Children's Hospitalization for Skin Infections Doubled

MRSA staph infections result in high hospital admissions

/ Author:  / Reviewed by: Joseph V. Madia, MD

(RxWiki News) Skin and soft-tissue infections among children, severe enough to require hospitalization, are more common than you might think. Since 2000, the numbers of kids hospitalized for such infections has more than doubled.

Severe skin infections are the seventh most common reason for hospital admission of children in the United States.

"Skin infection rates are rising among children."

Staph infections, known as Methicillin-resistant Staphylococcus aureus (MRSA), are community-acquired - meaning that children are at risk of contracting them from other kids in the school environment, and not just in settings previously considered hot spots, such as hospitals and nursing homes.

Patrick Romano of the University of California, Davis led an investigation of hospital discharge data from over 40 states, to track trends in childhood hospitalization.

Researchers found that while the main conditions that caused hospital admissions remained the same, the rate of admissions for skin infections doubled, to nine per 10,000 children.

This worsening trend in skin infections is a dramatic increase, say the study's authors. The rates of accidental punctures and lacerations and the rate of decubitus ulcer increased by 25.6% and 34.5%, respectively - conditions that also lead to infections.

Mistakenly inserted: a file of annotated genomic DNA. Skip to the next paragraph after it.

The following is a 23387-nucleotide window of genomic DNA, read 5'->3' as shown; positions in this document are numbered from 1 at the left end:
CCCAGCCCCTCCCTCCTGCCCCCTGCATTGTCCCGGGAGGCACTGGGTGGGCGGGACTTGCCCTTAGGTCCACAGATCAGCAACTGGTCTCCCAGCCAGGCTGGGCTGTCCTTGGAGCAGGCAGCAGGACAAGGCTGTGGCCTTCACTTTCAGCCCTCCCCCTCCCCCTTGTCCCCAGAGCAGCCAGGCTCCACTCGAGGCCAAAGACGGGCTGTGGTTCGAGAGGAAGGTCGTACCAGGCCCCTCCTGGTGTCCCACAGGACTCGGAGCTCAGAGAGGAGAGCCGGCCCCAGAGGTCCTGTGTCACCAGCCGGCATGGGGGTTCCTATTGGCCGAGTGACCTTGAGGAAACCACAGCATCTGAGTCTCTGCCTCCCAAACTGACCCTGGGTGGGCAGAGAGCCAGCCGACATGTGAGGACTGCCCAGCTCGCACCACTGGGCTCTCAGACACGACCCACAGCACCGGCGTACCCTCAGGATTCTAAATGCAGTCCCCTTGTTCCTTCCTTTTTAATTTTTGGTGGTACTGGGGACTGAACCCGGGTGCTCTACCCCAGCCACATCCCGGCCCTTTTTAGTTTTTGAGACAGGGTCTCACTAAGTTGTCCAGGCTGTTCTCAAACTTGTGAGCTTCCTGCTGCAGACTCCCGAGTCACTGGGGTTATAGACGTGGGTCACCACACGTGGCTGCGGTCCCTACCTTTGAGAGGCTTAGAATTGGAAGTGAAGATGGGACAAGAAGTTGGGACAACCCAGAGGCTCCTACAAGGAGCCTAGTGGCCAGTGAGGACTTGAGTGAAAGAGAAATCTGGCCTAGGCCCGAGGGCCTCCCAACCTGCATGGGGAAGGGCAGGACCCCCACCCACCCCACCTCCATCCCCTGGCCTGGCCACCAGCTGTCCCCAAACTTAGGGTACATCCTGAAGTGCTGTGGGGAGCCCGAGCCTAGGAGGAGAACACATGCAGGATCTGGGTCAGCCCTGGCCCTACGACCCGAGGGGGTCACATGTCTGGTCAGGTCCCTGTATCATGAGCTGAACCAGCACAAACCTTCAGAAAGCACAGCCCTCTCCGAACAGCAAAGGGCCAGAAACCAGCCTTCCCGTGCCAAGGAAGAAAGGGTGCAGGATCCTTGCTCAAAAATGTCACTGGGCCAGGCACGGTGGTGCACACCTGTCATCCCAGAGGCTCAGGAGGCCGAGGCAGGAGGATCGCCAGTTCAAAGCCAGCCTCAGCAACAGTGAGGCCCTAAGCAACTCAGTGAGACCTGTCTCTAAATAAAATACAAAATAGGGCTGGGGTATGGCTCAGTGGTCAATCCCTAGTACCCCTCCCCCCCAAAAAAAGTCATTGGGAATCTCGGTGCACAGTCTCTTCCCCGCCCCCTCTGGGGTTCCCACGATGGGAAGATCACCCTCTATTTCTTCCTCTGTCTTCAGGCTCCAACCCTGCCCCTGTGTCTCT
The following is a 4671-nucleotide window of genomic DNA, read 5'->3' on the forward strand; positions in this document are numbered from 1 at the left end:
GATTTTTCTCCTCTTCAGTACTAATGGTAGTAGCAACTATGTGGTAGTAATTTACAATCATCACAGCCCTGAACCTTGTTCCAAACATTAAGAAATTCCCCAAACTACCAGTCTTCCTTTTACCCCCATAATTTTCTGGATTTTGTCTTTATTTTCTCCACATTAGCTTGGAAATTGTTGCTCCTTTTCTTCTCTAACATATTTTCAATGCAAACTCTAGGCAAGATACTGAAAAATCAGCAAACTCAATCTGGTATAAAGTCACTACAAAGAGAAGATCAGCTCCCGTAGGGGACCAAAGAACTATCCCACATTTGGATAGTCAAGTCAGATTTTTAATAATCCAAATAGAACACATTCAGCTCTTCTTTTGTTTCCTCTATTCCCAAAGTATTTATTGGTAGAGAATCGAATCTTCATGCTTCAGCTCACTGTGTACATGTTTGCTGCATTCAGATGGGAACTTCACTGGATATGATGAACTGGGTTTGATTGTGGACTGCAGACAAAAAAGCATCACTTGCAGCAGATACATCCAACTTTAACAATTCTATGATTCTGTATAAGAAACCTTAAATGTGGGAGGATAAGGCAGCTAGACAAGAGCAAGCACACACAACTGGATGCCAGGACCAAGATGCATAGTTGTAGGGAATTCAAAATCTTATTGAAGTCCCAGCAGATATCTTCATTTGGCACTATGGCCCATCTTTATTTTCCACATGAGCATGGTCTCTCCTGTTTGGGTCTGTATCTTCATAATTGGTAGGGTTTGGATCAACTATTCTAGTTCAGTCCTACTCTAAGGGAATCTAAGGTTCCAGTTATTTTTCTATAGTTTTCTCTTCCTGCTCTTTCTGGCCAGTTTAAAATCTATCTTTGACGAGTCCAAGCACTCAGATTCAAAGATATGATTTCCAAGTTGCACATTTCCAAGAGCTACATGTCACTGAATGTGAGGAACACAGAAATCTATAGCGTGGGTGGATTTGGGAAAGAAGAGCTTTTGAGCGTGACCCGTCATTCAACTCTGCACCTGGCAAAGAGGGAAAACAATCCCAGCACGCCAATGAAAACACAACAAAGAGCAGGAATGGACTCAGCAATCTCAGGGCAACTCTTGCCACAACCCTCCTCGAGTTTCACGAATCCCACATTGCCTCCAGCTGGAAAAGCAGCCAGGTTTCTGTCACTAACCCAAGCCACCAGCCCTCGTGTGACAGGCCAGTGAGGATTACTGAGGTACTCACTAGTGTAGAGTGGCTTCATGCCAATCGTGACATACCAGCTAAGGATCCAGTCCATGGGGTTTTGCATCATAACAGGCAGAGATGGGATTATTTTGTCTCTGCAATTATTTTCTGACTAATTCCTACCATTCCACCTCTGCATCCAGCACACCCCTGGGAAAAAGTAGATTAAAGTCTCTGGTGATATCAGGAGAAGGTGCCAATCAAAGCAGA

The emergence of community-acquired staph infection is a major cause of abscess-forming infections, the report states, and coincides with the jump in children's hospitalizations for skin infections.

The Infectious Diseases Society of America recently released guidelines for improved treatment of MRSA infections in adults and children.

The research also uncovered several other important trends in children's hospitalization since 2000:

  • Hospital cost per discharge increased by an average of 4.5 percent each year
  • More children are being enrolled in and covered by Medicaid and CHIP
  • The rate of potentially preventable admission to the hospital declined substantially, by 18 percent, with the South and West regions having the most significant declines
  • Overall, measures for patient safety in hospitals saw improvement
  • The rate of hospitalization in the 15-to-17 year age range decreased dramatically, associated with a decline in teen birth rates, the main reason for hospital admission among this age bracket

Results of the study were published in the July 2011 issue of Academic Pediatrics.

Reviewed by: 
Review Date: 
August 22, 2011
Last Updated:
August 23, 2011